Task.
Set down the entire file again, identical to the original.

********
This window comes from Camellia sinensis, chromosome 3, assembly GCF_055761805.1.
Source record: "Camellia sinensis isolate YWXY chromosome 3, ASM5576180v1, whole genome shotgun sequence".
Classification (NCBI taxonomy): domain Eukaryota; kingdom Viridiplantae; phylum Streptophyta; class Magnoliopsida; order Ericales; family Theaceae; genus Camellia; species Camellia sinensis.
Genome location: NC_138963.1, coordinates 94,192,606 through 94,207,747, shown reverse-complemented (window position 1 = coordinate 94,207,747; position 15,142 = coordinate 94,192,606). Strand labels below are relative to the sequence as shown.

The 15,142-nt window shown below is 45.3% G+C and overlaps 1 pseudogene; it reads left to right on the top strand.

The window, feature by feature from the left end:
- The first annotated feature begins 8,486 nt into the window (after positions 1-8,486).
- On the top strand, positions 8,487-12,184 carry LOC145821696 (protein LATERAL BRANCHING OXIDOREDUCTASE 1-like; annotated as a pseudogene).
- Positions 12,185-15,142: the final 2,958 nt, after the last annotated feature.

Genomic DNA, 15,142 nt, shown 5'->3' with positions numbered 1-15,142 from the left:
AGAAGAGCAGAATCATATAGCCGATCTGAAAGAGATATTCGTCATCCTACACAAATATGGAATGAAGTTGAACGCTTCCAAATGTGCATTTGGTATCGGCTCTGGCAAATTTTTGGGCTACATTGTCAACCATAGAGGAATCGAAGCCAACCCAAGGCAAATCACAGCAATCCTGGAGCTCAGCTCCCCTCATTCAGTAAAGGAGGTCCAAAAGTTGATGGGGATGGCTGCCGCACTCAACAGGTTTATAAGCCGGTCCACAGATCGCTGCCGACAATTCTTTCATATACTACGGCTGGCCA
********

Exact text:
This window comes from Camellia sinensis, chromosome 3, assembly GCF_055761805.1.
Source record: "Camellia sinensis isolate YWXY chromosome 3, ASM5576180v1, whole genome shotgun sequence".
Classification (NCBI taxonomy): domain Eukaryota; kingdom Viridiplantae; phylum Streptophyta; class Magnoliopsida; order Ericales; family Theaceae; genus Camellia; species Camellia sinensis.
Genome location: NC_138963.1, coordinates 94,192,606 through 94,207,747, shown reverse-complemented (window position 1 = coordinate 94,207,747; position 15,142 = coordinate 94,192,606). Strand labels below are relative to the sequence as shown.

The 15,142-nt window shown below is 45.3% G+C and overlaps 1 pseudogene; it reads left to right on the top strand.

The window, feature by feature from the left end:
- The first annotated feature begins 8,486 nt into the window (after positions 1-8,486).
- On the top strand, positions 8,487-12,184 carry LOC145821696 (protein LATERAL BRANCHING OXIDOREDUCTASE 1-like; annotated as a pseudogene).
- Positions 12,185-15,142: the final 2,958 nt, after the last annotated feature.

Genomic DNA, 15,142 nt, shown 5'->3' with positions numbered 1-15,142 from the left:
AGAAGAGCAGAATCATATAGCCGATCTGAAAGAGATATTCGTCATCCTACACAAATATGGAATGAAGTTGAACGCTTCCAAATGTGCATTTGGTATCGGCTCTGGCAAATTTTTGGGCTACATTGTCAACCATAGAGGAATCGAAGCCAACCCAAGGCAAATCACAGCAATCCTGGAGCTCAGCTCCCCTCATTCAGTAAAGGAGGTCCAAAAGTTGATGGGGATGGCTGCCGCACTCAACAGGTTTATAAGCCGGTCCACAGATCGCTGCCGACAATTCTTTCATATACTACGGCTGGCCA